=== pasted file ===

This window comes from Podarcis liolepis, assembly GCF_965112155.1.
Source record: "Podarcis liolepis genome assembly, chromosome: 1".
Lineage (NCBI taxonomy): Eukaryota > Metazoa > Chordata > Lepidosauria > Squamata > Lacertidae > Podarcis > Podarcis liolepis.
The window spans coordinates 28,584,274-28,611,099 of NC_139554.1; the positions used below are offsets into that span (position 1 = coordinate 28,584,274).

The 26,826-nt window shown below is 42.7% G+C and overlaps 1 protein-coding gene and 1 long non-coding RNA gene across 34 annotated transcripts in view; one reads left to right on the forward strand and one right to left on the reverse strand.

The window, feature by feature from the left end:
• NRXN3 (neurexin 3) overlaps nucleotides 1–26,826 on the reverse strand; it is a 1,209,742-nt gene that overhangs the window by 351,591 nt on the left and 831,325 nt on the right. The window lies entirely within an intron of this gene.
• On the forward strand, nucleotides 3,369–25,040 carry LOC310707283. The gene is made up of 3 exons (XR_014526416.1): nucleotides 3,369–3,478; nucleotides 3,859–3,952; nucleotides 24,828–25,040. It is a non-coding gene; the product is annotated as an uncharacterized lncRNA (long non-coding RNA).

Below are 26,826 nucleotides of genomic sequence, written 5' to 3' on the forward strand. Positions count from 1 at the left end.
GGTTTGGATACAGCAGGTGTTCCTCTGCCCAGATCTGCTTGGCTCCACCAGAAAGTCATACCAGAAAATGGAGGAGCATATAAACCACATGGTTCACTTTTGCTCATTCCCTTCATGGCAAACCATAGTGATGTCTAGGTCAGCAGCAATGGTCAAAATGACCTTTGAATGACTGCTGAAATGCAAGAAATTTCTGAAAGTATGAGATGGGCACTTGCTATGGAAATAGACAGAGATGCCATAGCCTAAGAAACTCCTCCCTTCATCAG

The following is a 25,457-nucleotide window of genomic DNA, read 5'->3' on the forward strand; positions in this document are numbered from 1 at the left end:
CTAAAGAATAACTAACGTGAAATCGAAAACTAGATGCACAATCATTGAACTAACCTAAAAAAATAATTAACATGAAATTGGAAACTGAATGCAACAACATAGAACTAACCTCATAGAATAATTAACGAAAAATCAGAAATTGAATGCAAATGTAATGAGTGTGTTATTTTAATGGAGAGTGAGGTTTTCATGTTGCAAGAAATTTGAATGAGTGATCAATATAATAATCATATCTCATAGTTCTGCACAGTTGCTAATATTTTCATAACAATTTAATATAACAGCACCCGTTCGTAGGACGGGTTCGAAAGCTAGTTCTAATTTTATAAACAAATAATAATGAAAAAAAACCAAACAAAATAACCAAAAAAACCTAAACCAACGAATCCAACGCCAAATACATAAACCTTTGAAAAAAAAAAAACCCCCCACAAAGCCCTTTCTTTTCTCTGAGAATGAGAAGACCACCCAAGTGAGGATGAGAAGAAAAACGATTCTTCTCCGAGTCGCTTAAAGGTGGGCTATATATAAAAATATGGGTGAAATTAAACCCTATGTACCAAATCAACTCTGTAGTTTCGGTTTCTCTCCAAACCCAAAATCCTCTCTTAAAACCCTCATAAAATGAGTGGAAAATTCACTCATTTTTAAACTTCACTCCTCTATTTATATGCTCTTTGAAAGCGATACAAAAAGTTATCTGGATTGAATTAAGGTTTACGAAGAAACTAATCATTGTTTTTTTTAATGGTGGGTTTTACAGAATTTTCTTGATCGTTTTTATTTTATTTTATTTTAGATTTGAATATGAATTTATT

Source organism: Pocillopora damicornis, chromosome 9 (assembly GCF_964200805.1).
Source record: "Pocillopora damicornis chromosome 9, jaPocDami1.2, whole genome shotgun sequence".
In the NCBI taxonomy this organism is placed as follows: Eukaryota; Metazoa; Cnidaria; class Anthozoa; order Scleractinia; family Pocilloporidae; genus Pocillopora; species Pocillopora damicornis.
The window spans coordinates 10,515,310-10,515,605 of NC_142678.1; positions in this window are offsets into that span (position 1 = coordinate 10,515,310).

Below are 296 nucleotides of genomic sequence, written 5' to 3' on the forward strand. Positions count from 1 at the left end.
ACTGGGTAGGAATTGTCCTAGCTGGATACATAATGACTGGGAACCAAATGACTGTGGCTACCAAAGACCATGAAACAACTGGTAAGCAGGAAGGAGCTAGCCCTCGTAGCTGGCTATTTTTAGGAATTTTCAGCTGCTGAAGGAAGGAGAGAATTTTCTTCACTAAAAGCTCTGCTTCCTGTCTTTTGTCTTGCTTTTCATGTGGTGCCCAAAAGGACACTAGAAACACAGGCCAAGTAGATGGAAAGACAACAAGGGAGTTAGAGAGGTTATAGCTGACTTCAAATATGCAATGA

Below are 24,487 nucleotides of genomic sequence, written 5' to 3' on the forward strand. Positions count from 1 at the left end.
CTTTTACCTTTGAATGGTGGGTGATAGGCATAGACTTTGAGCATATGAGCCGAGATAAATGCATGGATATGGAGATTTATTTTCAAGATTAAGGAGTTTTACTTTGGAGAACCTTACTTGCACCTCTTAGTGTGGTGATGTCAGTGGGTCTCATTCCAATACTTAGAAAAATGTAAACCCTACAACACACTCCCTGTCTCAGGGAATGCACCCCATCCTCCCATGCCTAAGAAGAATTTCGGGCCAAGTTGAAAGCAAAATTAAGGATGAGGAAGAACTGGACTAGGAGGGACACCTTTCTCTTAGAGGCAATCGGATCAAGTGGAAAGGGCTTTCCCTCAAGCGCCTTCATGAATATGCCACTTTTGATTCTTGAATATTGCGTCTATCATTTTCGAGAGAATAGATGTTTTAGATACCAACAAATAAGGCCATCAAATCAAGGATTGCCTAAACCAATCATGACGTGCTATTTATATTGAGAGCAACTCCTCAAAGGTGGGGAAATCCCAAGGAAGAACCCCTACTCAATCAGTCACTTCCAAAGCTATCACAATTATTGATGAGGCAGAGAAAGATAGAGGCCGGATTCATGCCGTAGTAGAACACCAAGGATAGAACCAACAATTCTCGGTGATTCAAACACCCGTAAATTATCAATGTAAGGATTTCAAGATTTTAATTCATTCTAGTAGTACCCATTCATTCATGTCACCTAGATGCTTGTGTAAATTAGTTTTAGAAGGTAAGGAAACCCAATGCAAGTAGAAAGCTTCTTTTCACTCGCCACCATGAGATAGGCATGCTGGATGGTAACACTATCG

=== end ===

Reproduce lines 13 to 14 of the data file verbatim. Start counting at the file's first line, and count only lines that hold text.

Source organism: Pocillopora damicornis, chromosome 9 (assembly GCF_964200805.1).
Source record: "Pocillopora damicornis chromosome 9, jaPocDami1.2, whole genome shotgun sequence".